In this context we are considering psychological trauma, as opposed to physical trauma, which refers to the physical injury caused by somebody or something external to the person.
A simple but accurate definition of psychological trauma is provided by Peter Levine (2008) – ‘we become traumatised when our ability to respond to a perceived threat is in some way overwhelmed’.
It used to be thought that trauma could be expected or defined by the nature of particular situations or events, such as car accidents or assault. However it is now understood that each person responds uniquely to the things that happen to them. Regardless of the event or situation, trauma symptoms indicate traumatisation.
Similarly, not everyone who experiences traumatic situations and events develops trauma symptoms and it is also possible for symptoms to surface months or years after an event or experience.
There are thought to be two aspects to life events that can result in trauma symptoms:
a person perceives a threat to their safely and/or survival
a person becomes overwhelmed by an experience and is unable to process and make sense of it.
When either of these things happens an ancient instinctive response occurs in the most primal part of the human brain, triggering a reaction in the body aimed at increasing the chance of survival.
These responses differ depending on the nature and intensity of the threatening situation. The threat response system starts with an attempt to deal with a potential threat by being friendly or sociable. If this is not possible or achievable the body will generate the intense energy of the fight/flight response. If in turn fighting or escape is not possible the body may freeze and/or collapse into numbness and withdrawal. These are deeply instinctual responses that happen in the brain and central nervous system that cannot be stopped or controlled.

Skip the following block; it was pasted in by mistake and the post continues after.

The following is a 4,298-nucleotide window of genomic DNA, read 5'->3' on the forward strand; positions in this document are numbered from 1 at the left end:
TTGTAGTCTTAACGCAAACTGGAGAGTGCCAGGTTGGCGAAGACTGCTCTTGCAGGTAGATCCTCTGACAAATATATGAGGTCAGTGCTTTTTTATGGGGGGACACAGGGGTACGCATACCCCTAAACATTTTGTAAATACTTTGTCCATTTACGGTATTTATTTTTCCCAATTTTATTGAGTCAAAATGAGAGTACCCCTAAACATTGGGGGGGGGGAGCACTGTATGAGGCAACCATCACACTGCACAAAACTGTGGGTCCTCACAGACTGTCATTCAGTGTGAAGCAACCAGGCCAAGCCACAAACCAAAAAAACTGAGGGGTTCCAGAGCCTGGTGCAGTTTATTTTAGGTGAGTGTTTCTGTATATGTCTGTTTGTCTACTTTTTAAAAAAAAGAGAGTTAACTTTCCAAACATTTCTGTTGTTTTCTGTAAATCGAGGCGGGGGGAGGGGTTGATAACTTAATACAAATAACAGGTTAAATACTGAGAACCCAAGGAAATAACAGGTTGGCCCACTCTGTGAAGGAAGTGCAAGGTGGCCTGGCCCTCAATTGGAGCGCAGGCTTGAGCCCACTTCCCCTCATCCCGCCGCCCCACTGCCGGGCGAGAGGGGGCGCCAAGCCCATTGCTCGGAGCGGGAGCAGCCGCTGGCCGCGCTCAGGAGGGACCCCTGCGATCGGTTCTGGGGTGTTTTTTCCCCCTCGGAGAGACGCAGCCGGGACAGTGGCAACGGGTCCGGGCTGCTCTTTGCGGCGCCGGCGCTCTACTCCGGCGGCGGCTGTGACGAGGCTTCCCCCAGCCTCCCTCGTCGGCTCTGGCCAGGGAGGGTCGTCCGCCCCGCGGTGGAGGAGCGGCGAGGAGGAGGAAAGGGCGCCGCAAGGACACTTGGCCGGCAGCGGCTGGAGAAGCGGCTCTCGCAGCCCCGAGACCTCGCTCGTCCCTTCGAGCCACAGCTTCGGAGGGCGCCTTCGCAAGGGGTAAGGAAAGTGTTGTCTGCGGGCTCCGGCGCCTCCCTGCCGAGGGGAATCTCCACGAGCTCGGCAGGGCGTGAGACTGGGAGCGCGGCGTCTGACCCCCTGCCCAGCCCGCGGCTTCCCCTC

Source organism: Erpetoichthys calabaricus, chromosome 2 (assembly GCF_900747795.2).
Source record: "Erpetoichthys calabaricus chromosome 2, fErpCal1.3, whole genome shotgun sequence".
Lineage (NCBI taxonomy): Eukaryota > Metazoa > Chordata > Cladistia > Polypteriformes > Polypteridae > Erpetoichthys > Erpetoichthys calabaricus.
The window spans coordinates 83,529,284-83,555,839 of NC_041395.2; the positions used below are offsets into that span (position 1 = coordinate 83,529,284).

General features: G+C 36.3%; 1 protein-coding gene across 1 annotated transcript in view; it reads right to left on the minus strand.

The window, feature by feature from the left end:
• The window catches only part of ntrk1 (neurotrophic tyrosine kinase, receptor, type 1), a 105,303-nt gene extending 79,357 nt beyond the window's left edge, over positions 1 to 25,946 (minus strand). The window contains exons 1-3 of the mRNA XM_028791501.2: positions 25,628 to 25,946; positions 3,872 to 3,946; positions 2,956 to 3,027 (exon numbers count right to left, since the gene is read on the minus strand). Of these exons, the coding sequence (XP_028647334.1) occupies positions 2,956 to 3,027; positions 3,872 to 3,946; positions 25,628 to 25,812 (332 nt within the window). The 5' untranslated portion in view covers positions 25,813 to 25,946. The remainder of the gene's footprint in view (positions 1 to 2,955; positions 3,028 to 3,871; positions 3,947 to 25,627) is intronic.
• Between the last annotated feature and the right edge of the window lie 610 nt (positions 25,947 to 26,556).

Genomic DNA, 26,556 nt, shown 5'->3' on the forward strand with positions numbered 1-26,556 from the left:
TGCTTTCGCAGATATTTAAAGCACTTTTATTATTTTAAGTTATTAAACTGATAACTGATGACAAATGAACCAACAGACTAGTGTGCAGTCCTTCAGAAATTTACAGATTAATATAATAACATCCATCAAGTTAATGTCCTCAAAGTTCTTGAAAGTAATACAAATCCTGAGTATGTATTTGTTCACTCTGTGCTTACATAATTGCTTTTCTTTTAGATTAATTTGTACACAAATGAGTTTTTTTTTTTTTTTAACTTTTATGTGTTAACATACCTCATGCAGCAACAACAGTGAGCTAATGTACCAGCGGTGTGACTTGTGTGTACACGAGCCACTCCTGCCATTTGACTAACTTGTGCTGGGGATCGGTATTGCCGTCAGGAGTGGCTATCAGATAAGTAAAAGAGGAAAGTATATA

Trauma symptoms occur if the intense energy generated in the body to respond to the threat is not able to be expressed or discharged.
Commonly experienced trauma symptoms
Feeling like you are stuck in ‘overdrive’, anger, irritability and agitation, aches and pains, fatigue, insomnia or nightmares, confusion and difficulty concentrating, avoiding reminders or triggers, numbness and feeling disconnected from yourself and others, emotional overwhelm, being startled easily, withdrawing from others as well as difficulty trusting, anxiety and fear and feelings of sadness, hopelessness and despair.
Trauma symptoms can be caused by a single event, a series of events or by being exposed to a distressing or unsafe environment over a period of time. Trauma can also be trans-generational, children are particularly vulnerable and babies can be affected prior to and at birth.
Common causes of trauma
Accidents, assault, childhood abuse and neglect, natural disasters, complicated birthing (for mother, infant and support people), medical procedures and serious illness, bullying, death of a loved one, rape and sexual abuse, domestic violence, military service, attachment disturbance, witnessing violence, terrorism, relocation and religious/racial/cultural abuse among others.
How a person responds to a traumatic event or environment depends on a number of factors including; previous experiences of trauma, vulnerability to stress due to age, disability, pre-existing mental health issues, childhood development and experiences and the invasiveness or interpersonal nature of the trauma.
The survival mechanism in the brain and central nervous system that result in trauma symptoms is fundamentally physiological but if symptoms are left unresolved they are not only likely to result in mental health issues such as post traumatic stress disorder, depression and anxiety, they are also likely to impact on core beliefs, emotional tendencies, relationships and physical health.
Read more on Therapy Options for trauma treatment.